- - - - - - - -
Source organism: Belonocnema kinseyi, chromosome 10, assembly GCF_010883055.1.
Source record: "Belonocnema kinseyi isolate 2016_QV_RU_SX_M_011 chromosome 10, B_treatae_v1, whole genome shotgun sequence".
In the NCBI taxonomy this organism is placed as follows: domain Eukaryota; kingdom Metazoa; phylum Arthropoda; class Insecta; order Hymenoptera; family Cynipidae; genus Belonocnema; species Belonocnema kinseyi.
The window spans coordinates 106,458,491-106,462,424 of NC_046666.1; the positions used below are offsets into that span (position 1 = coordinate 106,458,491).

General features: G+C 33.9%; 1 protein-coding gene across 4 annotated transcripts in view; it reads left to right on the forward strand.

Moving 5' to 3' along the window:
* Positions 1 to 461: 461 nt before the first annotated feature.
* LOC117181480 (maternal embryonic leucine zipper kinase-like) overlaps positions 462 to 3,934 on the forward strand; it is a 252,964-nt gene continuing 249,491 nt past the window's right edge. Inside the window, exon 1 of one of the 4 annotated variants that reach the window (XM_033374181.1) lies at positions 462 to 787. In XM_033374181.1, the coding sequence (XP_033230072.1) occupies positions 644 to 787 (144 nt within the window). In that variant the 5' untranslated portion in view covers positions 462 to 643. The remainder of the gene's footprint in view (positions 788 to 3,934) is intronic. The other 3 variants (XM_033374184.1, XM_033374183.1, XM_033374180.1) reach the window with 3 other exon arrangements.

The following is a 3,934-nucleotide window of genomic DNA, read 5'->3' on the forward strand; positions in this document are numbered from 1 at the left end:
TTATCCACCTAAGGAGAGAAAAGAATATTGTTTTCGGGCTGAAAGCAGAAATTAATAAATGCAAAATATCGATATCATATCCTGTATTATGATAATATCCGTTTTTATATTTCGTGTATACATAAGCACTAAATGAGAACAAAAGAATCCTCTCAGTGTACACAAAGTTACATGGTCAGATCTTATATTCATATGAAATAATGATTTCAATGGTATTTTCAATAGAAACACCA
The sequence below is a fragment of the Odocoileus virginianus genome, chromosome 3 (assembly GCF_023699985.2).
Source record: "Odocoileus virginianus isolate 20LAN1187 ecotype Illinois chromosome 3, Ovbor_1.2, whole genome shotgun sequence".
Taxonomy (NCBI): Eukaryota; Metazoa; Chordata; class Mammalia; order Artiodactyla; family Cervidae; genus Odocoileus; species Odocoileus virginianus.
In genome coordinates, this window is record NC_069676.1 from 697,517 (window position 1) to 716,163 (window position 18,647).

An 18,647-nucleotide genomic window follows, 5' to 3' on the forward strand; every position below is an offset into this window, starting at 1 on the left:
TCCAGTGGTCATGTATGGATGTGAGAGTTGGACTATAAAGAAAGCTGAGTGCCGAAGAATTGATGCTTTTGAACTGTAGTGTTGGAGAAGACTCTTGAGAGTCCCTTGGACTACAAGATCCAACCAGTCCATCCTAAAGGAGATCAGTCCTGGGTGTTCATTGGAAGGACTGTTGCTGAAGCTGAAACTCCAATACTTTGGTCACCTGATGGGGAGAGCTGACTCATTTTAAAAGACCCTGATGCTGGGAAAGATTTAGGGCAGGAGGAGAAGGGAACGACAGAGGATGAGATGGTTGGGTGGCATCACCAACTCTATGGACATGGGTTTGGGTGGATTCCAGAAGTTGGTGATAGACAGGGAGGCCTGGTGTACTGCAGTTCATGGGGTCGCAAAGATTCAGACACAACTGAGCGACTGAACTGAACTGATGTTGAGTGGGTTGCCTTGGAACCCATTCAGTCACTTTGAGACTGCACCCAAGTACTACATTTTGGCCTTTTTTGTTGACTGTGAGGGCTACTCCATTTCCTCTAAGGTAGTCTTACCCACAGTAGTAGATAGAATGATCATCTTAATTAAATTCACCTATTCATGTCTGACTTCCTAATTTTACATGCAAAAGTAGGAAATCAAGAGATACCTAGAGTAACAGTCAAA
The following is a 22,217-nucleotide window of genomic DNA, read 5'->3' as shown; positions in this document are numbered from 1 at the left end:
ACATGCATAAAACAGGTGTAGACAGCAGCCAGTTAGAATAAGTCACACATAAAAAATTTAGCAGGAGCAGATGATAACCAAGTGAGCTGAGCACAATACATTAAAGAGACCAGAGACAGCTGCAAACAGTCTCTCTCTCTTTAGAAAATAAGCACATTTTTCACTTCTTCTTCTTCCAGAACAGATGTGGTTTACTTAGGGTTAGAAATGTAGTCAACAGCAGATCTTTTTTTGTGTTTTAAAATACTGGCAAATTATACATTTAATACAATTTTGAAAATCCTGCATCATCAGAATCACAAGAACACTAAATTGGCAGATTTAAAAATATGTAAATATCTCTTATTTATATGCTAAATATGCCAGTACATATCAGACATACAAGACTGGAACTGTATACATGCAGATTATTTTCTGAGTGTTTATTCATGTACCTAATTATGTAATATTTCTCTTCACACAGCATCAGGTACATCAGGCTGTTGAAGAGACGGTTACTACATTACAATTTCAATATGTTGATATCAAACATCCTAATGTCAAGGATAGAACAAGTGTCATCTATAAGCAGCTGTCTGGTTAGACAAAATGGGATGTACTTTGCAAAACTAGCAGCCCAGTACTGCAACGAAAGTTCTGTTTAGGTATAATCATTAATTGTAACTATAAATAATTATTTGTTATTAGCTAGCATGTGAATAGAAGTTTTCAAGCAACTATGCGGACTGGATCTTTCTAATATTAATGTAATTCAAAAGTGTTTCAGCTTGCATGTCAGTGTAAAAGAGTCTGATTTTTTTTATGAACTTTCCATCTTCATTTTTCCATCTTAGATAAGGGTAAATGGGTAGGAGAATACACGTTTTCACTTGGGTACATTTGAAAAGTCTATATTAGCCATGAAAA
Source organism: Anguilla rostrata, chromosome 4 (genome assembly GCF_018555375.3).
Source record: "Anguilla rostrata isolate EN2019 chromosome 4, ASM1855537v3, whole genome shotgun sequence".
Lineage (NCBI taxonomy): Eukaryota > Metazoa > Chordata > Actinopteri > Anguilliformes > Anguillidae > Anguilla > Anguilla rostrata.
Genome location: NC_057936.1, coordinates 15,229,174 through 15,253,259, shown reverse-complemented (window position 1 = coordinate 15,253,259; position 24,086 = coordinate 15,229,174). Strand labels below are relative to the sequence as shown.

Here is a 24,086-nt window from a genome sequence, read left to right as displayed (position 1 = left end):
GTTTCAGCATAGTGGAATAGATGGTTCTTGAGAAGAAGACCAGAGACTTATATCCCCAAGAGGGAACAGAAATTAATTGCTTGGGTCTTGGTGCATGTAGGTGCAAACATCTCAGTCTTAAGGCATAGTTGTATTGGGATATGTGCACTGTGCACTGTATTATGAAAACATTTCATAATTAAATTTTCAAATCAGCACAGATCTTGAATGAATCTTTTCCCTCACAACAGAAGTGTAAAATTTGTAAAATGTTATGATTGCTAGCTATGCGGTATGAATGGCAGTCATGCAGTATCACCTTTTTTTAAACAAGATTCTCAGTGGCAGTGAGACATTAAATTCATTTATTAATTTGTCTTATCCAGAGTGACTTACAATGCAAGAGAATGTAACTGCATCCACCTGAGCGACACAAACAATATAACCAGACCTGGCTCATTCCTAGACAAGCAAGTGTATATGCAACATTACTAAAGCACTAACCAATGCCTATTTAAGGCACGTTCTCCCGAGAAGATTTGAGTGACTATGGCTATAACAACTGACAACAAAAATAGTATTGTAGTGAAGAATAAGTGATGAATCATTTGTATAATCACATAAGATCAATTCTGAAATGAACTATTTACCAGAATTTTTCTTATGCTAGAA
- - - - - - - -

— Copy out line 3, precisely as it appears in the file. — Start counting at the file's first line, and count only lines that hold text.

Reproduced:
In the NCBI taxonomy this organism is placed as follows: domain Eukaryota; kingdom Metazoa; phylum Arthropoda; class Insecta; order Hymenoptera; family Cynipidae; genus Belonocnema; species Belonocnema kinseyi.